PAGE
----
Philip Hammond, Britain’s chancellor of the exchequer, has slashed the annual tax-free dividend allowance to £2,000 from £5,000 as government believes wealthy individuals are exploiting the allowance.

The reduction in allowance, which was introduced by George Osborne less than a year ago, will come into effect in April 2018.

Government believes that wealthy people exploited the allowance by creating firms and paying themselves their income as dividends.

To offset this, which will also affect hundreds of thousands of ordinary investors, Hammond raised the threshold for tax-free Isas from just over £15,000 to £20,000.

Commenting on the spring budget, Nucleus product technical manager Tracyann Kneen said: “The slash in the tax-free dividend allowance down to £2,000 is surprising – this new measure has been with us for barely a year. The cut will impact shareholder directors and investors with significant portfolios of typically more than £50,000. Using their Isa and pension allowances will become even more important."

Brown Shipley client director Rebecca Williams commented: “The Chancellor’s cuts to the tax-free dividend income threshold will impact company directors and investors who draw income through dividends. Though the Chancellor highlighted the increase in ISA and personal income tax allowances later this year to offset this, investors with substantial portfolios may do well to consider whether their investments can be structured more tax efficiently going forwards.

“Investors may wish to consider ISA allowances and spousal arrangements, whilst those who are also company directors may wish to review their compensation strategy and the split between salary and dividends,” Williams added.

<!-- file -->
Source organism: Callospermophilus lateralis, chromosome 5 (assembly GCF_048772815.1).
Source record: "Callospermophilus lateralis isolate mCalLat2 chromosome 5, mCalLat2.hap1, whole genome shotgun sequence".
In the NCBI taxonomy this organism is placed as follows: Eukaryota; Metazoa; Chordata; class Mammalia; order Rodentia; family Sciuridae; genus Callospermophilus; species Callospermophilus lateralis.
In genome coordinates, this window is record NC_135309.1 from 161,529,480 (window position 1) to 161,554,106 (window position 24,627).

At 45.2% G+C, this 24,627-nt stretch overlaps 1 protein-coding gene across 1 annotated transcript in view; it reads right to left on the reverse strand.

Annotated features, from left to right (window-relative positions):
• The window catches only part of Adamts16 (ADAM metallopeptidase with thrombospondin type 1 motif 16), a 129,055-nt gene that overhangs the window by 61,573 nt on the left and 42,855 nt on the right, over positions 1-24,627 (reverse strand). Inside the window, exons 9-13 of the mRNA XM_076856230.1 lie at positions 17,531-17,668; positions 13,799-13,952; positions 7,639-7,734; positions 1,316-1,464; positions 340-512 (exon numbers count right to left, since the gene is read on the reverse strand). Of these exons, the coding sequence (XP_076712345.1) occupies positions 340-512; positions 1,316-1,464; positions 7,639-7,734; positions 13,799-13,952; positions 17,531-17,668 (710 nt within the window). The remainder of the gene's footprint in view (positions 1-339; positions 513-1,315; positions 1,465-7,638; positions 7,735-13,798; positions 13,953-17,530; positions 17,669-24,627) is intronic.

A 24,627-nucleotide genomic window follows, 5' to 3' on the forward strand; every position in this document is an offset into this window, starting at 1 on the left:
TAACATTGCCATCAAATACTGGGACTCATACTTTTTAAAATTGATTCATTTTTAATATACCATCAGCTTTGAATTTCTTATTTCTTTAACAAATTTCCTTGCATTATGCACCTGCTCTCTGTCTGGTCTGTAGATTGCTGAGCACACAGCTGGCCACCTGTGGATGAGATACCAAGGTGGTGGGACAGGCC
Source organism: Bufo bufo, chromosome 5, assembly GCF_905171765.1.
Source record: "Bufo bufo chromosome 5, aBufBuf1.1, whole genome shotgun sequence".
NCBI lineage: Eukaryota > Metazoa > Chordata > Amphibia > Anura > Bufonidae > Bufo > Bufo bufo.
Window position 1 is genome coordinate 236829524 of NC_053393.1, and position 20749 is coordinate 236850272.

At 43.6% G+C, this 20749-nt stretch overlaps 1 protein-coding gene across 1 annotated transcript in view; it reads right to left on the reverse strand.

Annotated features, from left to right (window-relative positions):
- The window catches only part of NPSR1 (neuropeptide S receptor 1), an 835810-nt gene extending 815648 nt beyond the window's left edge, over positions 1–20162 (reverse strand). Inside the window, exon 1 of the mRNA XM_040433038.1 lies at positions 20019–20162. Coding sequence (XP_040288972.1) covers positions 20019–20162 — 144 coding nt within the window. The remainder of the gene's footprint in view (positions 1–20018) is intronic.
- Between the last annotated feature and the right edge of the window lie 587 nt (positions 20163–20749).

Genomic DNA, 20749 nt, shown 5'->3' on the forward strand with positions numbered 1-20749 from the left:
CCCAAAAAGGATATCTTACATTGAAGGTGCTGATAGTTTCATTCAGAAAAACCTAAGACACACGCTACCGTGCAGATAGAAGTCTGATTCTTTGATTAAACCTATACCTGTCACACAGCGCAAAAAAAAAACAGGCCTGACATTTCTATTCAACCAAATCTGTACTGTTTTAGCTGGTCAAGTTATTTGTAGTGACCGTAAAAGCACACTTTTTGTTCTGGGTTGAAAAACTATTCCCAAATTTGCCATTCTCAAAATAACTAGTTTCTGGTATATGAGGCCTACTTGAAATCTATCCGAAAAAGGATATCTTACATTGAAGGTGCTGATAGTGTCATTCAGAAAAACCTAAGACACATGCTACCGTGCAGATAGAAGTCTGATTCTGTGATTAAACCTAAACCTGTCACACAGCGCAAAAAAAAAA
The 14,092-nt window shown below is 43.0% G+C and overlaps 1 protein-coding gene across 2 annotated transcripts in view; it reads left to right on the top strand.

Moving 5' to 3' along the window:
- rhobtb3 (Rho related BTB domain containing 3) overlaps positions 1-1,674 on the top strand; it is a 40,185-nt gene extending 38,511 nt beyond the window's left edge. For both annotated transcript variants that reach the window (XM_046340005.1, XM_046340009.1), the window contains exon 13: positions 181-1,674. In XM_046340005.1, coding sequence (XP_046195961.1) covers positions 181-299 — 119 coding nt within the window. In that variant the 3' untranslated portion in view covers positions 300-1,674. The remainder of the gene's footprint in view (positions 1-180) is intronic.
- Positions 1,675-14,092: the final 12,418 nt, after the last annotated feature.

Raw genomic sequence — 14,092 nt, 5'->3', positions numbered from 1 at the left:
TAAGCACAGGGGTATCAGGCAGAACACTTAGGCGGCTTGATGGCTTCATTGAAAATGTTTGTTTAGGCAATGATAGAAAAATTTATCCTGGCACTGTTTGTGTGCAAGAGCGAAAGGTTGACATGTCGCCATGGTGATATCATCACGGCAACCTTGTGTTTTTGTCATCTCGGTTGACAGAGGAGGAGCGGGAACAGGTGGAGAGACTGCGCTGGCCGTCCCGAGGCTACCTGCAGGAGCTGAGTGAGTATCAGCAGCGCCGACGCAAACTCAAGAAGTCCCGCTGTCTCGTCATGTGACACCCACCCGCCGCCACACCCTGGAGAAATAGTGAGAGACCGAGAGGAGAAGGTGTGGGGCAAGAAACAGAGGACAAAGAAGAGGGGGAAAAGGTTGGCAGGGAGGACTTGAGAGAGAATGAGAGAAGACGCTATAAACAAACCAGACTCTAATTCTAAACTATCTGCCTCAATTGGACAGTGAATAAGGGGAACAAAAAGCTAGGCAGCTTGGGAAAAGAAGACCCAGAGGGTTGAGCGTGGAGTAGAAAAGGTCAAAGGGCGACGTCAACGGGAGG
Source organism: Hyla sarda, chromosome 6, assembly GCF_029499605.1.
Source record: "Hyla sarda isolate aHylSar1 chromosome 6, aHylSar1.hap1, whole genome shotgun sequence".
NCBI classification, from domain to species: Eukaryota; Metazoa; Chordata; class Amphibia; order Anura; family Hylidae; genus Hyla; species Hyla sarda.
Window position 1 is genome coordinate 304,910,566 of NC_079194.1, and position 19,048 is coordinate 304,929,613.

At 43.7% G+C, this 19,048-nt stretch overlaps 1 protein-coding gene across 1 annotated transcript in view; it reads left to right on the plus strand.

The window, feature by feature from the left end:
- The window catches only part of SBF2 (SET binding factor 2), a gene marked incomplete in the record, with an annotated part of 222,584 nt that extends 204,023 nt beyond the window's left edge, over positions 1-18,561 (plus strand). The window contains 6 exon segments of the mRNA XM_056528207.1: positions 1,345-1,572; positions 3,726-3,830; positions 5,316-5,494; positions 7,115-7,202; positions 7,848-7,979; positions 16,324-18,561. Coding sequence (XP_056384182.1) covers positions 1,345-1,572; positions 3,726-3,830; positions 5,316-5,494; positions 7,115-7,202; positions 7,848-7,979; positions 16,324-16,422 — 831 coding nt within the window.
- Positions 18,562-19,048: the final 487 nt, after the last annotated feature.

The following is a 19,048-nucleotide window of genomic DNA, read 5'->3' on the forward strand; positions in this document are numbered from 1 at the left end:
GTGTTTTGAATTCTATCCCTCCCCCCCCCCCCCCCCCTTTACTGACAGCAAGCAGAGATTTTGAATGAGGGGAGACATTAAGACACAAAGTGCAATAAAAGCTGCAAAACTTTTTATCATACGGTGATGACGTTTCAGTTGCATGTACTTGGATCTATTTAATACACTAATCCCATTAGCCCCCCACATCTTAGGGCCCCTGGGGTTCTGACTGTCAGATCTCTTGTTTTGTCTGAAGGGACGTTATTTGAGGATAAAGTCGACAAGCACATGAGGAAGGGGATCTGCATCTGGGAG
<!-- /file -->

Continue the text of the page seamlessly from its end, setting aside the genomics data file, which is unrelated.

Prudential senior technical manager Graeme Robb commented: “This continues the theme of previous budgets and reinforces the government’s desire to clampdown on often complex tax avoidance strategies. These arrangements are a world away from tried and tested mainstream tax planning solutions carried out by the vast majority of advisers on behalf of their clients.”

Wealthify CEO Richard Theo criticised the chancellor’s new savings incentives.

“We welcome that the government recognises the need for inflation-beating savings solutions for average savers but this is like putting a sticking plaster on a broken bone – it’s a short-term solution to a long term issue and inadequate to alleviate the growing savings crisis,” he said.

“The limitations (3 year fixed, with a maximum of £3,000) also mean it won’t be appropriate for many savers and doesn’t help answer the question of how to stop the UK's 700 billion cash savings pot from dwindling to the tune of 8 billion per year. What will happen when inflation increases as predicted to 4 per cent – will the government release yet another savings solution?”